#01Use Demonstration of Cleaning Effects to Create Opportunities to Solve Consumers’ Issues
3M Japan Limited
Mr. Mitsuhiro Aikawa, Manager, Marketing Division, Commercial Care Business Department
3M has kept on launching epoch-making products by applying technology. Non-woven fabric, which is one of 3M’s core technologies, is widely used, from everyday utensils to industrial products, and one application is in building maintenance. 3M is advancing proposals which can help to overcome the shortage of workers in the workplace, centered on floor pads which can be used to carry out cleaning effectively in a short time. We talked to Mr. Aikawa of the Marketing Department about how the company uses trade shows.
The appeal is in having a point of contact with customers on a nationwide scale.
- Please tell us about the field you’re in charge of.
We are moving into diverse fields, but I deal with “Commercial Care Products”, which concerns cleaning, hygiene management, and safety management for corporate clients. I’m in charge of three main areas. One is professional cleaning materials for building maintenance, the second is products for restaurants, such as major franchise chains, and the third is products used for health and safety in industrial applications. The current show is about number one, the building maintenance field, and we are exhibiting products such as floor pads, sponges, and mops. I am working on marketing activities to tell more people about product groups like this, and I follow up on sales through the Sales Department and dealerships.
- What kind of displays do you have planned for the Building Maintenance Human Fair and Clean Expo?
We plan to focus our display on floor pads used for cleaning buildings. Floor pads are materials used for cleaning and polishing floors. They are mainly attached to polishers for use. We have been honing our technology for non-woven fabric, which is the material we use, and we want to tell people all about its performance and efficacy.
- You used this show last year too, but what was your reason?
Shows are a good opportunity for gaining points of contact with new customers, so we use them a lot. Among the shows, “Building Maintenance Human Fair and Clean Expo” is the one that draws the most people involved in building maintenance, so we make the most of it every year. Other shows are commonly held region by region, but this one is probably the only one that draws people from the whole country. We can meet people from all business types, from everyday cleaning to complete cleaning of whole commercial facilities.
We use demonstrations to let people confirm the performance of our products, then we follow up with them individually after the show.
- Did anything good happen at last year’s show?
We exhibited floor pads last year as well, and we launched them a few years ago, but we were still able to meet people who were unaware of products that we are strongly promoting. It was good to hear customers learning of our products for the first time saying “We’d like to try that out” or “Could you come to show it to us in our workplace?” We sometimes get queries like “Can you show us how it’s used in practice?”, so we follow up after the show too, dividing the work with the sales department. We noticed that if we promote the appeal of a product we want to turn into an established classic, even if it’s not new any more, we can get a solid response.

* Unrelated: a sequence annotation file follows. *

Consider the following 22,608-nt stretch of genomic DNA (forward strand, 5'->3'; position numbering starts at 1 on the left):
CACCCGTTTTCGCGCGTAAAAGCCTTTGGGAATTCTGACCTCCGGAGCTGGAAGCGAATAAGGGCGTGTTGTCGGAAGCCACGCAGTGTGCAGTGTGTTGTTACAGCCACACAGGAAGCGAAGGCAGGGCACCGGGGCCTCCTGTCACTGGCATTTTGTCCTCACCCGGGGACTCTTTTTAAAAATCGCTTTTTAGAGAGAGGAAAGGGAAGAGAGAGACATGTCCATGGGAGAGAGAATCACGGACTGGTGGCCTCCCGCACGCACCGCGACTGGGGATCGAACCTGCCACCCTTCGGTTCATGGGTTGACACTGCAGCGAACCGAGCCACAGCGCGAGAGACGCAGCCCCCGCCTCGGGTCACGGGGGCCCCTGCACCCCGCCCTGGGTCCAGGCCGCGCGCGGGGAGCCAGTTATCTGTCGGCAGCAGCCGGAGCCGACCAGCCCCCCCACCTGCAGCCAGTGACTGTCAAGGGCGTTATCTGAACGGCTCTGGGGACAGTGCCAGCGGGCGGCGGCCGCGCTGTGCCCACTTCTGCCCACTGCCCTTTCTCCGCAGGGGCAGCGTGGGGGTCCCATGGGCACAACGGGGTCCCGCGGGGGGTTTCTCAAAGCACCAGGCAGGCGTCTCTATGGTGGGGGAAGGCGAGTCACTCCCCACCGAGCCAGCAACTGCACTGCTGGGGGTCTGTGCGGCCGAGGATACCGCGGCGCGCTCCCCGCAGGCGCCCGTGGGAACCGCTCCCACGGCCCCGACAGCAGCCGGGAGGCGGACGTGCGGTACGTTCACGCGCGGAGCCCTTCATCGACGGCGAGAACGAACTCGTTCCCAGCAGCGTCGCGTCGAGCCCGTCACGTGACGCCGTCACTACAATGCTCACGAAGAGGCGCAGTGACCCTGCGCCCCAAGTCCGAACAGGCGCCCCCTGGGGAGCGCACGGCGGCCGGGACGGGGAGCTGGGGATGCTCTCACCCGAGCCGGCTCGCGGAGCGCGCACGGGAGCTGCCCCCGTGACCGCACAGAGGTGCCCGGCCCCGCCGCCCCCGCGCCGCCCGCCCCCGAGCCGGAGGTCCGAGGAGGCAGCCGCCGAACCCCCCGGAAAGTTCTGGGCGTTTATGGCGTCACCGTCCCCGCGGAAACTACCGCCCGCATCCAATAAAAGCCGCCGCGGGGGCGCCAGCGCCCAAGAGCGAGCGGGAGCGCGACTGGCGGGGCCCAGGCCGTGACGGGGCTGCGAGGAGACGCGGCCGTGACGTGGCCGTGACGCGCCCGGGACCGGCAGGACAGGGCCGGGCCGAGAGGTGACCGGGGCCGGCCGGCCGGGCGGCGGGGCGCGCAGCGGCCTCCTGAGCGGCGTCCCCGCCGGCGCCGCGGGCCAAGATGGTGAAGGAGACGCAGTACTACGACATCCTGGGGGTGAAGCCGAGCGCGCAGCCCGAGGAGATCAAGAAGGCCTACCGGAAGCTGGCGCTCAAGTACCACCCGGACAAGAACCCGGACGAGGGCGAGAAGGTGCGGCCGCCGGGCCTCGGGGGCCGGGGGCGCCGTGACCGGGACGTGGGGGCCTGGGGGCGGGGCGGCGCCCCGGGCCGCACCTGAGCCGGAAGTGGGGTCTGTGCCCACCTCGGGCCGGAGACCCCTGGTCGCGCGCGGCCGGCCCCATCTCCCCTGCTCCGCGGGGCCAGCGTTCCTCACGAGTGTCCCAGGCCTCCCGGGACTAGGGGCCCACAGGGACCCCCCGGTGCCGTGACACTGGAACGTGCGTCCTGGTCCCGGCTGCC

- Do you do demonstrations in show venues?
Yes, we do. Last year, we brought in a polisher, laid out some dirty tiles on the floor, and demonstrated it right there. People can check how efficiently our product removes dirt, compared to older products, so everyone accepts it. It’s impressive how many people even a small demonstration attracts.
Collecting customer comments to use in future product development
- Do customers ever tell you what they want?
Originally, our objective for exhibiting at shows, besides promotion, was to gather responses from customers. People who visited our booth last year talked to us about all kinds of issues. From our perspective, we can gather a surge of comments directly from end users, so that’s an extraordinarily efficient situation. Also, people from our engineering department are very keen to stand in the booth and talk directly to customers. Comments like “it would be good if you improved that some more” or “this is the thing that’s difficult to use about your current product” give us ideas for our next development, and we want to keep on doing that.
- What kinds of problems are common among your customers?
This is also a social problem, but the lack of workers is a major issue facing cleaning and maintenance work. We present products which impose less workload and raise working efficiency. For example, the floor pads we’re exhibiting at this show have enhanced performance that takes less time to remove ingrained dirt from floors, so we hope that will reduce people’s workloads even a little. This year, again, we plan to introduce the features of our products, while hearing about real issues directly from our visitors. We are looking forward to meeting many more new customers.